Matt Cutts on Paid Links

Great post over on Matt’s blog about paid links and how easy it is for Google to know what you are doing with your link networks.

They had lots of really good backlinks, including industry-specific links. But I could also tell that they’d been buying some backlinks. And they were buying backlinks from the exact same place as one of the earlier sites! At the point when in a minute of typing, I can say: you guys are both trying to buy backlinks, and I can tell that you’re buying them from the same network, and here’s an example page from where both of you are even on the same page, and it’s not doing you any good at all: that just made my day.

Whats the point? Google knows way more about your link network than you think. So stop trying to game Google and focus on building a good site with great content. Spend more time on clean SEO and creating something people will want to link to.

Yahoo Buys

Yahoo snatches up another Web 2.0 site. This one is the grand daddy of all social tagging sites.

I’d like to change the non-committal answer I gave to this: “Yes! And as of today, is part of the Yahoo! family.”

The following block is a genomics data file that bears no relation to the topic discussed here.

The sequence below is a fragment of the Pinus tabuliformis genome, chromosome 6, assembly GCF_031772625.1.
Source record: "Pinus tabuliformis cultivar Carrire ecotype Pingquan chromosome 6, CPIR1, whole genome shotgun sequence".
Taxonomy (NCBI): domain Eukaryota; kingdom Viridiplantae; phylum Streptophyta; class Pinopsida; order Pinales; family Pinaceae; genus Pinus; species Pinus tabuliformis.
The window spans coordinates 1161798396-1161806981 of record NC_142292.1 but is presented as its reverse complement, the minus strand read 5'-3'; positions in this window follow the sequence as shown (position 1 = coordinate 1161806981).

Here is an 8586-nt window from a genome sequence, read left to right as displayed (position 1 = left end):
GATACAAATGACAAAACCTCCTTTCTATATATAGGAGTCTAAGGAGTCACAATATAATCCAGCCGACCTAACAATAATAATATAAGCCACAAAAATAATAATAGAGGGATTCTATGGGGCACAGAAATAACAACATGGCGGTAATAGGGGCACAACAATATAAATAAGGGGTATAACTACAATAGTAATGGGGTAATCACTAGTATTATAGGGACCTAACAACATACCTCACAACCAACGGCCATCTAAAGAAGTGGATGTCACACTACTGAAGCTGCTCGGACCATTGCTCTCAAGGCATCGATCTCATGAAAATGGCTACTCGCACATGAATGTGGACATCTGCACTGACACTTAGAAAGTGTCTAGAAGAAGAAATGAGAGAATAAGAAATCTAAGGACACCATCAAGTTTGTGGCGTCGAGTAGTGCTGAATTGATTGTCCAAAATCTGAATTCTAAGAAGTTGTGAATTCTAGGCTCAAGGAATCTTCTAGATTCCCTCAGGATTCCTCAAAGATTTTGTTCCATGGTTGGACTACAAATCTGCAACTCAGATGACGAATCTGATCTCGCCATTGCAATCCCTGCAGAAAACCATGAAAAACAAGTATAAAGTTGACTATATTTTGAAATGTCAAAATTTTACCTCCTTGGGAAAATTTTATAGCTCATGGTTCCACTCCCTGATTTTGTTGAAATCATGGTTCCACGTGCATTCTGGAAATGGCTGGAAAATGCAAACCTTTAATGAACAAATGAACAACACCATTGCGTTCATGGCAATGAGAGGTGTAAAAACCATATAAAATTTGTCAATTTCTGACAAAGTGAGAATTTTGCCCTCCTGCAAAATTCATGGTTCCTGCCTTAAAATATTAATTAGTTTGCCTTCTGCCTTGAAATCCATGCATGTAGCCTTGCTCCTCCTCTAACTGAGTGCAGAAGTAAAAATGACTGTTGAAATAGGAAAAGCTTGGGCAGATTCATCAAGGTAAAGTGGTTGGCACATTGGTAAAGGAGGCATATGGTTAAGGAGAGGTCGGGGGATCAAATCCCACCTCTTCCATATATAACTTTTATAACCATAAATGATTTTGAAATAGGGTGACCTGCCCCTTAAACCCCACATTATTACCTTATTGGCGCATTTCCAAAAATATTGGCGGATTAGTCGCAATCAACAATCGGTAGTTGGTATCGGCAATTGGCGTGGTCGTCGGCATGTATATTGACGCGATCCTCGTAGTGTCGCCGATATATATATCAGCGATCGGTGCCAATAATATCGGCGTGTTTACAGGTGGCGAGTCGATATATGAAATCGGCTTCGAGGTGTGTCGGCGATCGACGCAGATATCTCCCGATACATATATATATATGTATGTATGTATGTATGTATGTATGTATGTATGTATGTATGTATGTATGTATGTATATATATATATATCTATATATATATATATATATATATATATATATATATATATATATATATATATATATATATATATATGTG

As Joshua writes, the team will soon be working in close proximity to their fraternal twin, Flickr. And just like we’ve done with Flickr, we plan to give the resources, support, and room it needs to continue growing the service and community. Finally, don’t be surprised if you see My Web and borrow a few ideas from each other in the future.

W3C Teaches You How to Build a Better Web Page

I was looking at some of my referrers and I noticed someone from had linked to one of my articles. Turns out the link came from their new working draft on web content accessibility. I spent some time reading through the working draft and was amazed at the amount of good information in the document.

The document is a comprehensive guide of the techniques you can use to conform to web content accessibility guidelines. Although the guide is not written from a search engine marketing standpoint, most of the document’s techniques are applicable for search engine optimization.

Here are a couple other w3 documents that can help you craft better web pages:

Yahoo Answers and New Formats for Site Submission

Yesterday, Jeremy Zawodny announced Yahoo! Answers – Yahoo’s new question and answer service. But what makes Yahoo Answers unique is the approach. You post a question and a real person answers it, sort of like Google Answers but without the price tag.

Gary Price wrote up a nice article about Yahoo Answers over on SEW.

Yahoo also added several new formats for site submissions. You can now submit your list of URLs as an RSS Feed or an Atom Feed – which makes it even easier now since many websites already have feeds of their URLs.